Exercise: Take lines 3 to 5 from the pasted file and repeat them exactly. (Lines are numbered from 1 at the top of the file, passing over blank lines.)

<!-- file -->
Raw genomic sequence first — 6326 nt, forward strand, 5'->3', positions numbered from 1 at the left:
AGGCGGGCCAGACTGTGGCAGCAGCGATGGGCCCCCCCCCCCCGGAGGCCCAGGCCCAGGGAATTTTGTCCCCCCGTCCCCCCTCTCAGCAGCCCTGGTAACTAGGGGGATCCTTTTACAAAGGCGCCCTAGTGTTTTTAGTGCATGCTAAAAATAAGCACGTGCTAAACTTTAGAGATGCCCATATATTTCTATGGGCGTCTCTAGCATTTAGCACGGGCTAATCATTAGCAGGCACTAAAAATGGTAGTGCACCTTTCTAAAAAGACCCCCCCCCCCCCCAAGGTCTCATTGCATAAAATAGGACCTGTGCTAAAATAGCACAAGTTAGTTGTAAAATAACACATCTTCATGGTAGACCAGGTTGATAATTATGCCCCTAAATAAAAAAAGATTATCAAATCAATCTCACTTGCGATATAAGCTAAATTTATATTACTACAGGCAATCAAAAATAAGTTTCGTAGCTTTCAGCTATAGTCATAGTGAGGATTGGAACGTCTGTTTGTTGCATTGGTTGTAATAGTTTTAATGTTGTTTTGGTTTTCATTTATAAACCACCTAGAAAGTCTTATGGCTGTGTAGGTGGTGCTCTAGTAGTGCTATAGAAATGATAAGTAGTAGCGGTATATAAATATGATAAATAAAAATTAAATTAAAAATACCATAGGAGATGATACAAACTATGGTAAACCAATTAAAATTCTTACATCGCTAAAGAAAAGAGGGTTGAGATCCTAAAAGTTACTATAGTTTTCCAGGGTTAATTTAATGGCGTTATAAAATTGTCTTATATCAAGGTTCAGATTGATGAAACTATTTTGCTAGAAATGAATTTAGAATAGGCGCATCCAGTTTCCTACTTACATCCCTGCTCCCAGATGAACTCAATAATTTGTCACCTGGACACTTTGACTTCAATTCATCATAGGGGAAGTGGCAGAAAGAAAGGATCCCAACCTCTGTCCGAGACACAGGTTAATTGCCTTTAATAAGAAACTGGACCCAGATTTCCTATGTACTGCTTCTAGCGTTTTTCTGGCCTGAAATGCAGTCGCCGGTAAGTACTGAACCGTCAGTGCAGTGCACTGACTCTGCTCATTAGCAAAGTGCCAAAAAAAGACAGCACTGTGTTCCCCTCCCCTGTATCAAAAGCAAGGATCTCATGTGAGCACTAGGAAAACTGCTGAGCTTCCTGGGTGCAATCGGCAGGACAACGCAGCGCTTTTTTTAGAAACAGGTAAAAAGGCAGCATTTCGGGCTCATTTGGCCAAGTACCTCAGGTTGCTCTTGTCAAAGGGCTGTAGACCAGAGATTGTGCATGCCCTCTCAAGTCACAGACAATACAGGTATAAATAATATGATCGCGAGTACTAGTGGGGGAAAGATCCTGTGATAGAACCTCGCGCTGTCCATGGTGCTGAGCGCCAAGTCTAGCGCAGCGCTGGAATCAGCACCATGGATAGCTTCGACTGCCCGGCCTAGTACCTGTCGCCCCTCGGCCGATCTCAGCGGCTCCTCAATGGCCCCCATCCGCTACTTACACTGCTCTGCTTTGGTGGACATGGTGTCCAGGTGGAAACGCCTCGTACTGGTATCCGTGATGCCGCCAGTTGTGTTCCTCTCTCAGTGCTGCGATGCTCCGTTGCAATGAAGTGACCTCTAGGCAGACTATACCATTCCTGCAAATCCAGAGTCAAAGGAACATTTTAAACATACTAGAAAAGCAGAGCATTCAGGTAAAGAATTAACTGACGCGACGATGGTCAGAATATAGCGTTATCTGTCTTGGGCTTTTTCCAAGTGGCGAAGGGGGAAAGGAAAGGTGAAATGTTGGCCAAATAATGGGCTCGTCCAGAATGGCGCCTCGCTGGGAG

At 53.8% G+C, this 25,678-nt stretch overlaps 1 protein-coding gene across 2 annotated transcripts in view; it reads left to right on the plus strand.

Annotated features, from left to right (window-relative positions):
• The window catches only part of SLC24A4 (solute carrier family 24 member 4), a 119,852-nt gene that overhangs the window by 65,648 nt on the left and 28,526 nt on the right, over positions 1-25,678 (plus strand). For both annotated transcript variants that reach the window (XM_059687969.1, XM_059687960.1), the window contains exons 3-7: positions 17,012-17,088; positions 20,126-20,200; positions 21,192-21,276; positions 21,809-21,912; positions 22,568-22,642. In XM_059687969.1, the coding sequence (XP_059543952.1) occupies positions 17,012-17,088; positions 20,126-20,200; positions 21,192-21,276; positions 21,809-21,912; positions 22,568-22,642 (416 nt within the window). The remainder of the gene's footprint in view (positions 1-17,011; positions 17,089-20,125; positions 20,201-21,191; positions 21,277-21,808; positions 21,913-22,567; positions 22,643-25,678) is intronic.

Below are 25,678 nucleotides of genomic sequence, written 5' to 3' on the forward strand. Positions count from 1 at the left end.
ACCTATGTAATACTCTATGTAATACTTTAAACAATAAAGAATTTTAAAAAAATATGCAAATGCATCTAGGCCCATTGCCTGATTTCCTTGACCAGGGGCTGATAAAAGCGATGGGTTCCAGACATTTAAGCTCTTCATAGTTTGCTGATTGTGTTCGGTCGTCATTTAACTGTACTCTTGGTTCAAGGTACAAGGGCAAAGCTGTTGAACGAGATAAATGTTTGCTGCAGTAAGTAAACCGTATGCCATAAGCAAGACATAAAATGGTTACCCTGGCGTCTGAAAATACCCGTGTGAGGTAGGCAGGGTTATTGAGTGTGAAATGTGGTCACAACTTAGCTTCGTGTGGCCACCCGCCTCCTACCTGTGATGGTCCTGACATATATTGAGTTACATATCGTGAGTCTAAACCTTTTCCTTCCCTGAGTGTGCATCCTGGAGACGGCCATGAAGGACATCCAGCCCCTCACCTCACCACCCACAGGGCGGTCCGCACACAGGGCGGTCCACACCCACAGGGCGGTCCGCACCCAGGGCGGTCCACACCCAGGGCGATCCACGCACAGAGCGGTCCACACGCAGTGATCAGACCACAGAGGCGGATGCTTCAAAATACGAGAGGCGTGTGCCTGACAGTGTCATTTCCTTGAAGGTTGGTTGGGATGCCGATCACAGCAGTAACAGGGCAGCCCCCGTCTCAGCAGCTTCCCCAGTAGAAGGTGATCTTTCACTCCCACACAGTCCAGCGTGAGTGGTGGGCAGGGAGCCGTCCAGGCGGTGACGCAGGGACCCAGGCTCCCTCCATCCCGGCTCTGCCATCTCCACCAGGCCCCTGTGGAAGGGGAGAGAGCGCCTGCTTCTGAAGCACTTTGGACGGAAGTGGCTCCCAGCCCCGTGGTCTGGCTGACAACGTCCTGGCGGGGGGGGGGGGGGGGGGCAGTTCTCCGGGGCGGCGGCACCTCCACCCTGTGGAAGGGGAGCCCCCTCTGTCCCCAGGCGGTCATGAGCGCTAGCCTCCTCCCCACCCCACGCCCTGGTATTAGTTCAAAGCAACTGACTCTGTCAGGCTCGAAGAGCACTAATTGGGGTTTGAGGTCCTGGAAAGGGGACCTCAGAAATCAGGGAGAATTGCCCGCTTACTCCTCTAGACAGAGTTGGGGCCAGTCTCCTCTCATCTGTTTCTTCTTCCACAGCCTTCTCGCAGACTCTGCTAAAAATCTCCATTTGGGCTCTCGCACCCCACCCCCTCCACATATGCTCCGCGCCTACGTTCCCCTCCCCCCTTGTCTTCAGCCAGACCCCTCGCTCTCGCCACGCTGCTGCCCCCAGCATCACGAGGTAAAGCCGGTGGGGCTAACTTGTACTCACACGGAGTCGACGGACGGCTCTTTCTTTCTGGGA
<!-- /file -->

At 53.8% G+C, this 25,678-nt stretch overlaps 1 protein-coding gene across 2 annotated transcripts in view; it reads left to right on the plus strand.

Annotated features, from left to right (window-relative positions):
• The window catches only part of SLC24A4 (solute carrier family 24 member 4), a 119,852-nt gene that overhangs the window by 65,648 nt on the left and 28,526 nt on the right, over positions 1-25,678 (plus strand). For both annotated transcript variants that reach the window (XM_059687969.1, XM_059687960.1), the window contains exons 3-7: positions 17,012-17,088; positions 20,126-20,200; positions 21,192-21,276; positions 21,809-21,912; positions 22,568-22,642. In XM_059687969.1, the coding sequence (XP_059543952.1) occupies positions 17,012-17,088; positions 20,126-20,200; positions 21,192-21,276; positions 21,809-21,912; positions 22,568-22,642 (416 nt within the window). The remainder of the gene's footprint in view (positions 1-17,011; positions 17,089-20,125; positions 20,201-21,191; positions 21,277-21,808; positions 21,913-22,567; positions 22,643-25,678) is intronic.